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How to Overcome Poor Appetite and take the Road to Better Health

Written by Julianna Stewart, Communications Partner with integratedliving

Cooking dinner every night of the week and healthy eating can feel like a chore.  As we get older, it’s common to lose enthusiasm for preparing nourishing meals and start looking for easy options, like grabbing snacks or foods with low nutritional value – such as toast or two-minute noodles! 

Why do seniors lose their appetite?  

The reality is, many of us have a loss of appetite as we age and food just doesn’t have the appeal that it used to. We may also notice that our stomachs are more sensitive to different foods which can cause us to eat bland foods and not get the wide variety we need to stay healthy. Sickness and medications can also impact our appetites.   

This was the case for 77-year-old Meg from the Ballina region in New South Wales, who went off her food after a serious illness saw her lose more than 20 kilograms.  

“I’m usually around 68-70 kilos but got down to 49 kilos when I was sick,” Meg said. “I was just skin and bone. I was so ill, my body just wasted.”  

Meg had endured two years of chemotherapy and immunotherapy for cancer treatment which left her feeling weak with little appetite.  

“I even went off vegetables,” Meg said. “I just didn’t feel like eating, and that was making me more tired.”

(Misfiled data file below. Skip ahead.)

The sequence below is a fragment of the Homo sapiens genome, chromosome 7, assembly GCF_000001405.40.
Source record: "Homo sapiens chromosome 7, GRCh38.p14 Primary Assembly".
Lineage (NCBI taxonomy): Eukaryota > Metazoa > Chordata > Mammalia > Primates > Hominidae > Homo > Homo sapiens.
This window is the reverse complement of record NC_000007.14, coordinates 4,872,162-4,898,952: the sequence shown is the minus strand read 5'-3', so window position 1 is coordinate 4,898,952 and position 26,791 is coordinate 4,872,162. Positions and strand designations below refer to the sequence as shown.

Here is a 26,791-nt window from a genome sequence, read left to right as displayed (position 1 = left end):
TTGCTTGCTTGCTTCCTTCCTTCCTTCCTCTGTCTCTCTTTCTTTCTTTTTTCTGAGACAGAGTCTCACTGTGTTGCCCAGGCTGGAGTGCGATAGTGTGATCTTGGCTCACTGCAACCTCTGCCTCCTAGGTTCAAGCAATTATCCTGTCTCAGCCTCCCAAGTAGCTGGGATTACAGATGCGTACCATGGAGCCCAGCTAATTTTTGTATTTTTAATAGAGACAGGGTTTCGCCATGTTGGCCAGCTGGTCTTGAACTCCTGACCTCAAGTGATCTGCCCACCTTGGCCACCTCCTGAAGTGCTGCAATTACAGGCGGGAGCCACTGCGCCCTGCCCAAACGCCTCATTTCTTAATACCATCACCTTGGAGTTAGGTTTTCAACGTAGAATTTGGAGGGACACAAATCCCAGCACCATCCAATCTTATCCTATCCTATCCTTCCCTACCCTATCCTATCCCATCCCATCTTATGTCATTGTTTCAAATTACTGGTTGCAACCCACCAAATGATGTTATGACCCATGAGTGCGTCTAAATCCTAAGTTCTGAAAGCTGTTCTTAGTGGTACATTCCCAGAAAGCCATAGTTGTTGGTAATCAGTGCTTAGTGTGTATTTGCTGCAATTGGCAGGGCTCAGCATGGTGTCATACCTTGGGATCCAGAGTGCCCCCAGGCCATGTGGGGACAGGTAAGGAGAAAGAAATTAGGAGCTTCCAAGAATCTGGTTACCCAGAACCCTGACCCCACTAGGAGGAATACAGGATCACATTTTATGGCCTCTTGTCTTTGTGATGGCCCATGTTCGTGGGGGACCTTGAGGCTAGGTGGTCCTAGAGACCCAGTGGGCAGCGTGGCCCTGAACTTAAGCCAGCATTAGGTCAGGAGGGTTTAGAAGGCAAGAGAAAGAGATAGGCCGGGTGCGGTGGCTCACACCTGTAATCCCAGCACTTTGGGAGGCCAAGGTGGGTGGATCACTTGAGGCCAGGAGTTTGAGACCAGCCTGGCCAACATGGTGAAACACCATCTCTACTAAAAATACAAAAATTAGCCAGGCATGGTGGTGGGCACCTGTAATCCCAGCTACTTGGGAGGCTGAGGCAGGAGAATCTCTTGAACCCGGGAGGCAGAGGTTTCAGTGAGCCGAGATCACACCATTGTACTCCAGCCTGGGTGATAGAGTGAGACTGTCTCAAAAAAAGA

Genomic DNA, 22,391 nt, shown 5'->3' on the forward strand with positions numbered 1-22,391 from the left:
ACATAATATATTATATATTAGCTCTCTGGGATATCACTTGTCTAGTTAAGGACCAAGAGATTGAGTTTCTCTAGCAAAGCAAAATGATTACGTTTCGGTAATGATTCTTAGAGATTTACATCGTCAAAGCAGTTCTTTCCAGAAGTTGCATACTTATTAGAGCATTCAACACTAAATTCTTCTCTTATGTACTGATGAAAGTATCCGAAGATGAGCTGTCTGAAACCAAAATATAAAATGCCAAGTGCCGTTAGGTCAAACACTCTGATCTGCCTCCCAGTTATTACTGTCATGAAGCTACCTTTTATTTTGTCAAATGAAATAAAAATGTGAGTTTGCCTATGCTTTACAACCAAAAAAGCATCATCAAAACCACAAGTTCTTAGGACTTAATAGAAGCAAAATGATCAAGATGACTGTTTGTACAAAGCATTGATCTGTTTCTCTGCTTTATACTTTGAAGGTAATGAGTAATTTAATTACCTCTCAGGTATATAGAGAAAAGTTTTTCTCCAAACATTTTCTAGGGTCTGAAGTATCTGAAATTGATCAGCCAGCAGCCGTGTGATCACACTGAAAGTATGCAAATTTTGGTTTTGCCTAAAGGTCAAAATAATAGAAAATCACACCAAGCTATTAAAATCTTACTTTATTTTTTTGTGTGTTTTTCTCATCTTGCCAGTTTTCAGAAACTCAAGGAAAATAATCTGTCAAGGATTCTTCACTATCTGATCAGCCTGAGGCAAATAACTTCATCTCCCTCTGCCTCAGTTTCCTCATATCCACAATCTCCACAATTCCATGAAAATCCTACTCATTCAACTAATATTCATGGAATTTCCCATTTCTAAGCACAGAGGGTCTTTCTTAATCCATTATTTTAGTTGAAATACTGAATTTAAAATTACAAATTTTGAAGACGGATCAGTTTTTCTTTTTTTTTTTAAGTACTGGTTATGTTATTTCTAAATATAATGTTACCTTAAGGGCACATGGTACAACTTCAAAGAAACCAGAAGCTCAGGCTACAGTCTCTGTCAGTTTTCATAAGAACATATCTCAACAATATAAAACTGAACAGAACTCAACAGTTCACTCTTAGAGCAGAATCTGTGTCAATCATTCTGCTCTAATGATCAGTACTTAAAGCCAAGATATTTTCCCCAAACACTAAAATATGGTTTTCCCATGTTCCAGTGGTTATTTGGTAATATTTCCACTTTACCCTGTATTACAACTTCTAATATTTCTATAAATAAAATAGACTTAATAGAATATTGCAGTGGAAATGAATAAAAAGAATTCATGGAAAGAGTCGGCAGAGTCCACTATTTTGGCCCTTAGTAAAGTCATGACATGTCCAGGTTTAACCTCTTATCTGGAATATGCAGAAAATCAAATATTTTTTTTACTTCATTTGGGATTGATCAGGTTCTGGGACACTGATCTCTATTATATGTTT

After the trauma of surgery and having her right lung removed, Meg’s body needed a lot of tender love and care to get back to good health.  

How can a dietitian help? 

With the help of integratedliving Dietitian Lauren Reardon, Meg adopted a food plan that was easy to prepare and sustain, as well as giving her the best nutrition possible.  

“I now eat things I never used to, like beans and seeds, and I make a big salad and put kidney beans and chickpeas in it which is really good for protein,” she said.   

“I’m now 54.7 kilograms after just a month, and I’m feeling so much better.”  

Lauren, who helps seniors devise better meal and eating plans, said it’s common for older people to experience a lower appetite.   

“In some cases, loss of appetite causes a significant decrease in food intake which results in unintentional weight loss,” Lauren said. “With this kind of weight loss we see a reduction in muscle mass and strength and deterioration of general health. A smaller food intake tends to reduce the appetite further, becoming a cycle that is hard to break without some dietary intervention.”  

Lauren said good nutrition means eating a well-balanced diet in which you can obtain enough protein and energy to maintain weight and strength. A variety of vitamins and minerals are also needed to maintain our overall health and wellbeing whilst preventing harmful deficiencies.

“It’s easy to get off track and there are many causes for loss of appetite in elderly people, especially during periods of change such as a new medical diagnosis, or caring for a loved one. Often it just takes a little bit of support and encouragement to get us back onto a path of eating well and feeling better,” Lauren said.